Our theories of shareholder value maximization and stock-based compensation have the ability to destroy our economy and rot out the core of American capitalism. These theories underpin regulatory fixes instituted after each market bubble and crash. Because the fixes begin from the wrong premise, they will be ineffectual; until we change the theories, future crashes are inevitable.”

    Yet, precisely the opposite occurred. In the period of shareholder capitalism since 1976, executive compensation has exploded while corporate performance has declined. “Maximizing shareholder value” turned out to be the disease of which it purported to be the cure.

    • Craig says:

      I’ve been saying for years that the problem with the American economy is that there is no incentive for anyone to do anything except look at the short-term stock price.  No one is planning for the long term or even thinking about it any more.  This article hits the nail on the head.

    • Shareholder value is a real-life application of an unregulated free market – in concept, executives and board members should be looking out for long term benefits, corporate image, etc. but in reality those items take an insignificant back seat to short term stock value, which is driven by the quarterly statement.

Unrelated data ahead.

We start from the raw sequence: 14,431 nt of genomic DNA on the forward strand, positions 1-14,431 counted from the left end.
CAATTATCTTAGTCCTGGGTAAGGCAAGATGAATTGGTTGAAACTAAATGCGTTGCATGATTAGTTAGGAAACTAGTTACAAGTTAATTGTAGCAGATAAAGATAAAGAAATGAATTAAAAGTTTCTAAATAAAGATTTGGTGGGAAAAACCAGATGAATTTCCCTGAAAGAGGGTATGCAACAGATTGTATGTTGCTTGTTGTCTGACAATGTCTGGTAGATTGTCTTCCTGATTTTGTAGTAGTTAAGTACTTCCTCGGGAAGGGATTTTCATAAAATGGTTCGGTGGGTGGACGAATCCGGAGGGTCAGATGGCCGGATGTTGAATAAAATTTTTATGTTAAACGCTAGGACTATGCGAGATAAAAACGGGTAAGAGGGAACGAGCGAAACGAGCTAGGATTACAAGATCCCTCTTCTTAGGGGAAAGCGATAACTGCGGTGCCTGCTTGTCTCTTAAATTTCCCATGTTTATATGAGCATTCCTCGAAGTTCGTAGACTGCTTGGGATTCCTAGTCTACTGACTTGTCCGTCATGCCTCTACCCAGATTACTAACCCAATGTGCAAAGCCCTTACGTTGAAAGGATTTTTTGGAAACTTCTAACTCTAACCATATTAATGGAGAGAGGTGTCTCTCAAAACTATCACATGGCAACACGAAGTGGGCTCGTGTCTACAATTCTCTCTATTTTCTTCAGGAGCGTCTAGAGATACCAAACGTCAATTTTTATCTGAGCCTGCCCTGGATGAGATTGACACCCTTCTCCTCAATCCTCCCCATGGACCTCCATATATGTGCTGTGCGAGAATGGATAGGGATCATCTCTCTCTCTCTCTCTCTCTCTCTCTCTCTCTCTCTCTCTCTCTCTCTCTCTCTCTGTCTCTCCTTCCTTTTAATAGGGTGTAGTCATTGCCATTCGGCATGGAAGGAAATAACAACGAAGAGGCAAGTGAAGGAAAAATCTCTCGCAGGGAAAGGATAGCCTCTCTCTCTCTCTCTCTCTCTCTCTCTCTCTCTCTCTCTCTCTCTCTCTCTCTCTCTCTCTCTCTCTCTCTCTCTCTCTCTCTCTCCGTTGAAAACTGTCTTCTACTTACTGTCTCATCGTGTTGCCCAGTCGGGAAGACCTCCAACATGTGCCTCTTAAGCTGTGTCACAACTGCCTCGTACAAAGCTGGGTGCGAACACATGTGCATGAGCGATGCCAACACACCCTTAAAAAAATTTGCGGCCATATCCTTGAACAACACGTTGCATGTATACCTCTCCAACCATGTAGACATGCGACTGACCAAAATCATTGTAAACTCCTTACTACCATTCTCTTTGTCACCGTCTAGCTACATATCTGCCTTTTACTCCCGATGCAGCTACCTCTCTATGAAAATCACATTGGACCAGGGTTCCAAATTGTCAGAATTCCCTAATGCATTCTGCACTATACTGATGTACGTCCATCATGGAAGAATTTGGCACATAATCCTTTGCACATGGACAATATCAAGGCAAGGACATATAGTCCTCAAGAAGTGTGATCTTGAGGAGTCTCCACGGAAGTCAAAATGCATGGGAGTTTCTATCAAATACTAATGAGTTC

This is mostly due to the irrational price points of most stocks and the incentives that accompany stock trading vs. traditional company valuations.  I don’t know that we can put the genie back in the bottle, but we could do a few things to mitigate the effects.  Eliminating the lower capital gains tax rate and adding a per-transaction stock trading fee would be a start, and would solidify the Federal treasury at the same time.  Altering the accounting methods for stock options might also help.

  4. Diogenesdemar says:

    *(broadest interpretation permitted).

    My gift? — and, BTW, thanks for asking — a comparative religions plaque:

                                       RELIGIONS OF THE WORLD

    Taoism:  Shit happens.

    Hinduism:  This shit happened before.

    Islam:  If shit happens, Praise Allah

    Buddhism:  When shit happens, is it really shit?

    7th Day Adventism:  Shit happens on Saturday.

    Protestantism:  Shit won’t happen if you work harder.

    Catholicism:  If shit happens, you deserve it.

    Johovah’s Witnessism:  Knock, knock — “Shit Happens.”

    Judaism:  Why does this shit always happen to me?

    Hare Krishnaism:  Shit happens Rama Lama Ding Dong.

    Athiesm:  No shit.

    Television Evangelism:  Please send us more shit.

    Rastafarianism:  Now, that’s some good shit.


    • Middle of the Road says:

      My best gift was Van Gogh: The Life by